As the Covid-19 pandemic dominated the headlines over the past year, the fact that the number of people living with — and dying from — diabetes has continued to rise has gone rather unnoticed.
Diabetes or its complications were responsible for the death of 6.7 million people worldwide in 2021, that’s one death every five seconds. Maybe surprisingly, there were more diabetes related deaths in 2021 than the 5.1 million registered global Covid-19 deaths since the beginning of the pandemic in early 2020.
As a top 10 cause of death worldwide, diabetes also indirectly contributes to a much higher number of deaths. It is a major risk factor for developing infections and a leading cause of cardiovascular diseases, including heart attacks and stroke, chronic kidney disease or failure, as well as blindness and lower limb amputation.
Unfortunately, the prevalence of diabetes is growing at an alarming rate around the world. More than one in ten adults (10.5%) aged between 20 and 79 years of age, or 537 million people, globally are living with diabetes today. That’s up from a prevalence of diabetes amongst adults of just 4.6%, or 151 million people, just 20 years ago.
Further, over coming decades this trend will continue to rise sharply according to the International Diabetes Federation (IDF). The IDF predict that by 2030 there will be 643 million adults living with diabetes, a figure that will reach 784 million by 2045.
Alongside the rising prevalence of Type 2 diabetes is a rise in Impaired Glucose Tolerance. Individuals with glucose intolerance have blood glucose levels that are higher than normal but not high enough to be classified as diabetes, yet they are at risk of developing diabetes.
Like diabetes, increasing numbers of people are becoming more glucose intolerant — there are now 541 million adults with Impaired Glucose Tolerance (IGT), placing them at high risk of Type 2 diabetes.
What’s behind the rise in diabetes?
The increasing prevalence of Type 2 diabetes is related to changing lifestyles including unhealthy eating habits and physical inactivity resulting in obesity. Having nearly tripled since 1975, there were 1.9 billion overweight adults worldwide in 2016 with 650 million of those classed as obese.
The COVID-19 pandemic lockdowns and associated rise in inactivity are believed to have exacerbated weight gain and glucose intolerance, increasing the risk of developing diabetes in the long run.
Furthermore, a high proportion of people with diabetes were among hospitalised Covid-19 patients, those with severe manifestations of Covid-19, and those who have succumbed to the virus. The pandemic also severely disrupted diabetes treatments and services.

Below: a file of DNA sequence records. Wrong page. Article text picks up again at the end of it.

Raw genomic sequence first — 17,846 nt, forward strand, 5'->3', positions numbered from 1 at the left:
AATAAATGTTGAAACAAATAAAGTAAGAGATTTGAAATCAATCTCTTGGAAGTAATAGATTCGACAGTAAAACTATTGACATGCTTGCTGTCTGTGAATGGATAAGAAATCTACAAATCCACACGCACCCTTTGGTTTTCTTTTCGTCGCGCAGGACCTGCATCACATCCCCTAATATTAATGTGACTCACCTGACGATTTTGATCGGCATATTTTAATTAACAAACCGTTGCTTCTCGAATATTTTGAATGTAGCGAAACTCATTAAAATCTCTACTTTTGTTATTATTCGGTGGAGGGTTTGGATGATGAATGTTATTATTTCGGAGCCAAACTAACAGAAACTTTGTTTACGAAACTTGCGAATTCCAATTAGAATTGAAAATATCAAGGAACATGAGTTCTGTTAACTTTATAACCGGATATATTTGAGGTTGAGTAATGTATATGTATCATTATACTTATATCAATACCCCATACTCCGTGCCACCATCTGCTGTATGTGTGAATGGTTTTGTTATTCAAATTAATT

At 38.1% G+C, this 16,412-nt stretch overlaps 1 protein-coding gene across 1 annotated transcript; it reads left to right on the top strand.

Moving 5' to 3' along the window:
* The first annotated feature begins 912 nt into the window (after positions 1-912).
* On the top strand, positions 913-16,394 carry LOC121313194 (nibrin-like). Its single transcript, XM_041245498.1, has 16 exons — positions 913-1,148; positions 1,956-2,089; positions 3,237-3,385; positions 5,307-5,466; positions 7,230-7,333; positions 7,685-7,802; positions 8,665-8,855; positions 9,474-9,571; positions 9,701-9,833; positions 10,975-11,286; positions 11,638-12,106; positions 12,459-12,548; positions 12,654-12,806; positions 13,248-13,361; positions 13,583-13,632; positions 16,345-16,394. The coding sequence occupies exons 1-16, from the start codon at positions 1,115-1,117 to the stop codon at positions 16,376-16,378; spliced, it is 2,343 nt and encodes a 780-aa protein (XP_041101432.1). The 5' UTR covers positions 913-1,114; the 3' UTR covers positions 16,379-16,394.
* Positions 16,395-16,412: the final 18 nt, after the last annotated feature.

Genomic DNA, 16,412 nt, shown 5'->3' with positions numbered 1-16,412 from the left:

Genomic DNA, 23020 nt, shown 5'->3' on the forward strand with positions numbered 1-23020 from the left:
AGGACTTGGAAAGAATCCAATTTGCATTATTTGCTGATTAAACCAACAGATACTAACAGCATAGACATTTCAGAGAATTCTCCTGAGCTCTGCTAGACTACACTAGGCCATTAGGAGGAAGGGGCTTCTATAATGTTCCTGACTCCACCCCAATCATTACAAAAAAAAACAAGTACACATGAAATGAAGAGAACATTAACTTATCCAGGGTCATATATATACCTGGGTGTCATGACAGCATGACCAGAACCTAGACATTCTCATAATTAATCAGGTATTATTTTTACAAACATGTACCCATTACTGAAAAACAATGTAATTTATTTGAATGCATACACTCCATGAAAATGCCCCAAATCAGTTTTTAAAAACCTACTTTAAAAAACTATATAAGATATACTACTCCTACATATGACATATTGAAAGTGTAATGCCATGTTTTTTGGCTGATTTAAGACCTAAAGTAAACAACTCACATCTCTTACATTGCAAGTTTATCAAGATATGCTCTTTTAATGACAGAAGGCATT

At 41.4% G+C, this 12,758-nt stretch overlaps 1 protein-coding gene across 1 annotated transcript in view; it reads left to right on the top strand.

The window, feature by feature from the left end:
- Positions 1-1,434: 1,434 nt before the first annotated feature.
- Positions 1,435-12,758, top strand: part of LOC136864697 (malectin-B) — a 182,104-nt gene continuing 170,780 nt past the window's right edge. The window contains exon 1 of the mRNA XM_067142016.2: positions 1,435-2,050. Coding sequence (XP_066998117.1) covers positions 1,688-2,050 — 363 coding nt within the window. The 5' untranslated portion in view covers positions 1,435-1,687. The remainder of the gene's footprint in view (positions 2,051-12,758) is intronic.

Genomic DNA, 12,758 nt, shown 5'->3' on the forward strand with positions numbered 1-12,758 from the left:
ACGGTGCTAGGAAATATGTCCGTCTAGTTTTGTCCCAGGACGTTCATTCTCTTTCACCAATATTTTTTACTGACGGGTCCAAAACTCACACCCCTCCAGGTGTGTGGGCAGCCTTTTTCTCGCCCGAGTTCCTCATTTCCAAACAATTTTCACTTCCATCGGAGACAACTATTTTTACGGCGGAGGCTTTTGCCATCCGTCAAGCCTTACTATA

While historically thought of as an issue of high-income countries, rates of overweight and obesity are rising dramatically in low- and middle-income countries. This has translated to more than four in five (81%) adults with diabetes now living in low- and middle-income countries.
As for children, the WHO estimates that 39 million children under the age of five were overweight or obese in 2020 and we know that these children are more likely than non-overweight children to develop diabetes at a young age.
This is a trend that looks set to continue with the vast majority of overweight or obese children living in developing countries, where the rate of increase has been more than 30% higher than that of developed countries. These low- and middle-income countries currently have poor management and treatment of diabetes.
A growing market for diabetes treatment options
Responsible for an estimated US$966 billion in global health expenditure in 2021 — after rising by 316% over the last 15 years — the increasing prevalence of diabetes presents a significant and growing market for diabetes treatment options.
Clinical stage, biotechnology company Myopharm is focused on developing first in class therapeutic products for the treatment and prevention of diabetes.
The Australian biotechnology company is in a unique position to address the large global diabetes market and is currently developing a number of diabetes assets, including Omni-D, a clinically proven pre‐meal glycaemic control product for Type 2 diabetes and Pre‐Type 2 diabetes.
Omni-D has recently launched to participants at the Australasian Diabetes Congress, in the leadup to a full consumer launch early in 2022 through healthcare and allied health network in Australia.
The pre-meal glycaemic product reduces the blood glucose spike that occurs after consuming a standard meal and in the long term improve overall glycaemic control (HbA1c levels). This provides a drug-free alternative to those seeking to manage their Type-2 diabetes or pre-diabetes.